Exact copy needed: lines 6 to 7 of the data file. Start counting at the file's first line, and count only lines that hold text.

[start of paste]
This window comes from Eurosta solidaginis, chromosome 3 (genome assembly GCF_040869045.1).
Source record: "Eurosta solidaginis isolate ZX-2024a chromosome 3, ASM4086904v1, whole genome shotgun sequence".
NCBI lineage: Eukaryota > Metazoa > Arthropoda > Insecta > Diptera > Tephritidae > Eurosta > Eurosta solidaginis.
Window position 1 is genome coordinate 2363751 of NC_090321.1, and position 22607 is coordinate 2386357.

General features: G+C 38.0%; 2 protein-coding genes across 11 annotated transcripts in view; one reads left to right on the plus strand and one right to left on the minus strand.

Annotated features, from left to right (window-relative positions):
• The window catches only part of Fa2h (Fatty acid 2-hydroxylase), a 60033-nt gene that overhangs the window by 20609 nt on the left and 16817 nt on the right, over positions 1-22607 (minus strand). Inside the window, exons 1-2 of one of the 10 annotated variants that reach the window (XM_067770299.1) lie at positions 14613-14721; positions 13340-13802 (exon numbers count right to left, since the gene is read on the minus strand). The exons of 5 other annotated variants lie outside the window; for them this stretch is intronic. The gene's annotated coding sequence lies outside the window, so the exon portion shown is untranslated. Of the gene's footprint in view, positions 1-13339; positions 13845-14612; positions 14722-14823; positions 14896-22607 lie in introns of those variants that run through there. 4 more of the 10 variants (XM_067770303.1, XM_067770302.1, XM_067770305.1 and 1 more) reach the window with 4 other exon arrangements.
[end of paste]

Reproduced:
Annotated features, from left to right (window-relative positions):
• The window catches only part of Fa2h (Fatty acid 2-hydroxylase), a 60033-nt gene that overhangs the window by 20609 nt on the left and 16817 nt on the right, over positions 1-22607 (minus strand). Inside the window, exons 1-2 of one of the 10 annotated variants that reach the window (XM_067770299.1) lie at positions 14613-14721; positions 13340-13802 (exon numbers count right to left, since the gene is read on the minus strand). The exons of 5 other annotated variants lie outside the window; for them this stretch is intronic. The gene's annotated coding sequence lies outside the window, so the exon portion shown is untranslated. Of the gene's footprint in view, positions 1-13339; positions 13845-14612; positions 14722-14823; positions 14896-22607 lie in introns of those variants that run through there. 4 more of the 10 variants (XM_067770303.1, XM_067770302.1, XM_067770305.1 and 1 more) reach the window with 4 other exon arrangements.